piBlawg

the personal injury and clinical negligence blog

A collaboration between Rebmark Legal Solutions and 1 Chancery Lane

Definitely a good walk spoiled: Hammersley-Gonsalves (A child by his litigation friend T Gonsalves) v Redcar & Cleveland BC

Some things simply make one feel old: the 90s revival, being older than your doctor, complaining about people playing music on public transport.  To this (abridged) list I can now add school games lessons.  Back in my day (a phrase that can be added to the aforementioned list) school sport largely consisted of being cold and taking part in team games in the winter (good character building stuff no doubt) or in the summer, a bit of cricket and then pretending that anyone cared about athletics.    What wasn’t contemplated was teaching the pupils how to play golf, and if Hammersley-Gonsalves (A child by his litigation friend T Gonsalves) v Redcar & Cleveland BC is anything to go by, a very wise policy that was indeed.  The decision in Hammersley-Gonsalves has just been handed down by the Court of Appeal.  The Claimant, who at the time of the accident was almost twelve years old, was being taught golf at his secondary school.  The school had given 22 boys six indoor golf lessons.  For the seventh lesson, the enterprising PE teacher had created a golf course in the school grounds. Quite properly, the teacher taking the lesson had told the pupils, who each had one club and one ball, not to use their club or hit anything until instructed to do so.  The pupils walked out onto the school grounds in single file.  However, boys being boys, one of the children decided to disregard the instruction and when having reached the school field, put his ball down and took a swing. Unfortunately, this resulted in C being hit in the face by the golf club.  Equally unfortunately, this not being a proper golf club, there wasn’t a collection of doctors in the club house bar. The Claimant succeed at first instance, with the judge finding that  the teacher could not see what the pupils were doing, and that he did not see the pupil swing the club that hit the Claimant.  As such, it was held that the lesson had not been adequately supervised and consequently that the Defendant local authority had not met the appropriate standard of care. The Court of Appeal had no trouble with the judge’s finding that the teacher could not see every pupil at every moment.  However, it was difficult to see how the Claimant could succeed absent an allegation relating to staffing ratios.  It was obvious to the Court of Appeal that one teacher could not be expected to see every action of 22 boys when walking in single file, however, on the judge’s finding a lack of adequate supervision was not made out. There had been no history of bad behaviour and the action of the careless young golfer was unexpected. Although the question of appropriate staffing ratios had not been argued, in the cricumstances closer and additional supervision was not required given the age of the children and the nature of the activity.  Also, even if the teacher had been negligent in not observing the boy swinging the club, it also had to be established that that failure was causative of the Claimant’s injuries.  The judge had not dealt with this and there was no finding that on a balance of probabilities any action by the teacher would have prevented the accident.All in all it would have been far better to stick with football.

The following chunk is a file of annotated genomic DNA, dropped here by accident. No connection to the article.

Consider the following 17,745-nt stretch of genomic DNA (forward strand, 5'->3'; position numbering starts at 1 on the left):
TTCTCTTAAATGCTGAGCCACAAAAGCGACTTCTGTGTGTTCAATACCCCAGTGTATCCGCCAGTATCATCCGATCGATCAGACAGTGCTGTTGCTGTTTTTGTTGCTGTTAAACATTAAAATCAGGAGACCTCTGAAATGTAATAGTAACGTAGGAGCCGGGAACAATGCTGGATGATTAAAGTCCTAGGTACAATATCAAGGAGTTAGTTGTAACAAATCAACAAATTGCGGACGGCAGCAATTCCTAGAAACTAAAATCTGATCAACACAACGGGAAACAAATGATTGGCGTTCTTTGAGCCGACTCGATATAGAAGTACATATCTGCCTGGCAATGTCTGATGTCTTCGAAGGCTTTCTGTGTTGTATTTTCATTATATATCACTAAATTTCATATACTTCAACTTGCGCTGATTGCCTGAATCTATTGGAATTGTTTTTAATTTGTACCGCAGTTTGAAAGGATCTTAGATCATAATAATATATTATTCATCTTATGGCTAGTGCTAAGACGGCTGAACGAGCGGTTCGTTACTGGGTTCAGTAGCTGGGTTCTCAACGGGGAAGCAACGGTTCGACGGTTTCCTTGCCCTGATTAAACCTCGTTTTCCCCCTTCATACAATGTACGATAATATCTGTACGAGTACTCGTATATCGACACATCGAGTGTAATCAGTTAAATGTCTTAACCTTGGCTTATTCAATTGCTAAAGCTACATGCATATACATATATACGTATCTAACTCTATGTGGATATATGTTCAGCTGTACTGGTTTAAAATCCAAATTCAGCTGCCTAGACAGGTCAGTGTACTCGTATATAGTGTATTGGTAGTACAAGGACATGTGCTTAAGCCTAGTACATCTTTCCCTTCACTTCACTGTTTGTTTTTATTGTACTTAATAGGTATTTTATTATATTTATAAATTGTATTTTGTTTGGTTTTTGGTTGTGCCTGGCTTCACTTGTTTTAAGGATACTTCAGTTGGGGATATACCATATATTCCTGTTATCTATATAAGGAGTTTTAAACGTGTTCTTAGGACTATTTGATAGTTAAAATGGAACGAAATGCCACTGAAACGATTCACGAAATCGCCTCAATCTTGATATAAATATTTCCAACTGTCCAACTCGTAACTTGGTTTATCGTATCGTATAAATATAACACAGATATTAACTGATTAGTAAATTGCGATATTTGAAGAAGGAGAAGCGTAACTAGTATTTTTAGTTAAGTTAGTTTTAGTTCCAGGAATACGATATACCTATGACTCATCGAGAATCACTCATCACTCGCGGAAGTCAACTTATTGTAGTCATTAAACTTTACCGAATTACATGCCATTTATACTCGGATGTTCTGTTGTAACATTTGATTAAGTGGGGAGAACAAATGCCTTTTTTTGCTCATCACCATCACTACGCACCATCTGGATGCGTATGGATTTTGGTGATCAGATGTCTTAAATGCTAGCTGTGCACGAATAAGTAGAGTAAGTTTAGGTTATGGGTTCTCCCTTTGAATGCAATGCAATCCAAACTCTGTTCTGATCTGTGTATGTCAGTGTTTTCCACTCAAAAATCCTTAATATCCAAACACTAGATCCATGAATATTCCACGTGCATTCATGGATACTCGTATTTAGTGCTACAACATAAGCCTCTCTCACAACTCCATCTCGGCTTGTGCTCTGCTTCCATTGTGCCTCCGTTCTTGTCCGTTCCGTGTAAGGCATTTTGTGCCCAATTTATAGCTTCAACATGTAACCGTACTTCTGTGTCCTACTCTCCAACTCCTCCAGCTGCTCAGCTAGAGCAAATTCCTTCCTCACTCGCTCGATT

Ski, Riding and Now... Cycle Helmets